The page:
The Safin siblings surged through the Australian Open draw on Wednesday, women's third seed Dinara and men's former world number one Marat sliding into round three.
Big brother Safin thundered through to a mouth-watering showdown with second seed Roger Federer after he crushed Guillermo Garcia-Lopez 7-5, 6-2, 6-2, while Safina, chasing her maiden Grand Slam title, beat fellow Russian Ekaterina Makarova 6-7, 6-3, 6-0.
Federer stormed to a 6-2, 6-3, 6-1 victory over Russia's Evgeny Korolev.
Twice runner-up here and champion in 2005, Safin is eagerly anticipating his clash with the 13-times Grand Slam champion.
"I'm looking forward. I have nothing to worry about. I'm going to play my match," said Safin, who beat the Swiss the last time they faced off at the Open in the 2005 semis.
"We know each other pretty well. He knows how to play against me, I know how to play against him.
"Unfortunately I didn't win a lot of matches against him, but I'm looking forward. It's another chance. I have nothing to lose. I'm going to go for it. Whatever comes, comes."
Federer was equally keen to clash, even though he holds a commanding 9-2 lead in their head-to-heads.
"It's going to be a nice match for sure," he said. "We have a history. We have played a few times.
"We've played in majors before and played some good matches before... We go way back.
"Him, of course, being a former number one, same for me, former Grand Slam champion, it's an intriguing matchup."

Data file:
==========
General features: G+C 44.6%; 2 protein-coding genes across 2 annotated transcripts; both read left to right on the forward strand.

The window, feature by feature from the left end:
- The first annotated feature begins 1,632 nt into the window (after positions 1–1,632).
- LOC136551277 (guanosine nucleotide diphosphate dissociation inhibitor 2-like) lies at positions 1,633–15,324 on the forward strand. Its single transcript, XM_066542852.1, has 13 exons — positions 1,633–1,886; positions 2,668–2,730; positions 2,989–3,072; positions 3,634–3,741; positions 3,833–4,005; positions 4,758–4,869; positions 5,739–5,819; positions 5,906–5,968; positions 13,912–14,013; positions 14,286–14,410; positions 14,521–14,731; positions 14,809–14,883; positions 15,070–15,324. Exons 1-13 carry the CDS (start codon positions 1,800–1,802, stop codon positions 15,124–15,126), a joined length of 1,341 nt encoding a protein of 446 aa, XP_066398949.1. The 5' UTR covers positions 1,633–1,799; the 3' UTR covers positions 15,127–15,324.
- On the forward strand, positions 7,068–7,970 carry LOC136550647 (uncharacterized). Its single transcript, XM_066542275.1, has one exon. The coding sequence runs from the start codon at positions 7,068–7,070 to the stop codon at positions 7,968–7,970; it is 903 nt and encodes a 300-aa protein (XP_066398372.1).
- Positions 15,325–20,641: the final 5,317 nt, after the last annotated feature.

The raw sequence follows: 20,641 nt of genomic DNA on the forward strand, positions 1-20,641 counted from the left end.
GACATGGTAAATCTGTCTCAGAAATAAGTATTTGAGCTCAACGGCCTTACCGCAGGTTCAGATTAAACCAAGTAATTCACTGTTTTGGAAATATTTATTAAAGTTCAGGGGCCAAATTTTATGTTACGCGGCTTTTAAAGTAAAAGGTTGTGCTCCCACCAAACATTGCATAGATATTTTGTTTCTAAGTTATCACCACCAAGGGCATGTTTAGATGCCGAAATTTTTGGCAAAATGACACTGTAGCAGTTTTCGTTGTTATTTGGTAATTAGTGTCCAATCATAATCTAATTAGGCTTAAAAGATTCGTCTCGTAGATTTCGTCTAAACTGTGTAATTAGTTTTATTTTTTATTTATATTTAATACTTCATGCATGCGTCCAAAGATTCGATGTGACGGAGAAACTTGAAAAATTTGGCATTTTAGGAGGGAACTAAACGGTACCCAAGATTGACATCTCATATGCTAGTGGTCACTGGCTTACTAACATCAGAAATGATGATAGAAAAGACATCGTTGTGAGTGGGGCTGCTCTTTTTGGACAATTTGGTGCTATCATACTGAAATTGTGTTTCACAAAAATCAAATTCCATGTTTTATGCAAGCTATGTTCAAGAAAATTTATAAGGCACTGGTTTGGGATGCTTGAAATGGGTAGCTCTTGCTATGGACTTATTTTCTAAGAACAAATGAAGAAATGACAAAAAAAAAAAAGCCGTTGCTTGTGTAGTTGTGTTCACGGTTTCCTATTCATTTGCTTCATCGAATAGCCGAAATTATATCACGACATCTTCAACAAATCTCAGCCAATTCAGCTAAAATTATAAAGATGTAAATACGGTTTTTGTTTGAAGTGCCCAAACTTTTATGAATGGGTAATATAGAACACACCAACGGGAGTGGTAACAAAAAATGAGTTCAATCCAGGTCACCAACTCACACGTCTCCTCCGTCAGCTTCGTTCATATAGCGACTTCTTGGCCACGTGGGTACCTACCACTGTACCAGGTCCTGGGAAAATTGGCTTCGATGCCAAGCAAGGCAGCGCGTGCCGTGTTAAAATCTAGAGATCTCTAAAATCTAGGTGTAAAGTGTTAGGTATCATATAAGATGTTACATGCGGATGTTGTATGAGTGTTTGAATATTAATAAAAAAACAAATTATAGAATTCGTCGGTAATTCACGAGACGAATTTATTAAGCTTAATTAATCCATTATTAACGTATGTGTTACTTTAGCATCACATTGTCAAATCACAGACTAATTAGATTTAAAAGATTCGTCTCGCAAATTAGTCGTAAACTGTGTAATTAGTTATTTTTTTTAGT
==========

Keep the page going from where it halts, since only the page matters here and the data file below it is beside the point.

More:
Federer and Safin were joined in the winners' circle by the Serbian trio of Jelena Jankovic, Ana Ivanovic and defending men's champion Novak Djokovic. Andy Roddick also progressed.
Women's top seed Jankovic beat Kirsten Flipkens 6-4, 7-5 and fifth-seeded Ivanovic beat Italy's Alberta Brianti 6-3, 6-2.
"She's not an easy opponent. She can be very dangerous," Ivanovic said of her performance against Brianti.
"There is still some areas I have to work on and improve.
"I know there is still lots of room for improvement. So that gives me confidence," added the 21-year-old, a beaten finalist at Melbourne Park last year.
Djokovic eased into the third round with a 7-5, 6-1, 6-3 win over France's Jeremy Chardy.
The 21-year-old world number three struggled initially against Chardy in an even first set, breaking just once in the 12th game, before he romped away with the second and third.
"I'm playing better and better which is a very encouraging fact for me," Djokovic said. "I really stepped it up and played pretty good in the second and third set especially."
Roddick, the last American man to win a Grand Slam title with his 2003 US Open crown, ousted Belgian qualifier Xavier Malisse 4-6, 6-2, 7-6, 6-2.
"I felt good from the first ball," Roddick said. "Credit to him. He came out with a good game plan and he was just going to fire."
Argentina's David Nalbandian had no excuses for becoming the highest ranked men's player to be knocked out.
"I don't think I played bad, but every set I was starting a break down and had to fight from a break down and come back," the 10th seed told reporters after he was beaten 6-4, 5-7, 4-6, 6-4, 6-2 by Taiwan's Lu Yen-hsun in the second-round.
"He played, I don't know if it was perfect, but he played at a very good level."
The host nation suffered mixed fortunes in the night session on Rod Laver Arena.
Australia's next big hope, 16-year-old Bernard Tomic, was brought down to earth with a 3-6, 6-1, 6-4, 6-2 defeat by Luxembourg's Gilles Muller.
Former world number four Jelena Dokovic thrilled a seething mass of green and gold local fans by beating Russian 17th seed Anna Chakvetadze 6-4, 6-7, 6-3.
"I've just been really, really focused and really wanted it so bad," the on-again-off-again-on-again Australian said.
"Things are going really well at the moment."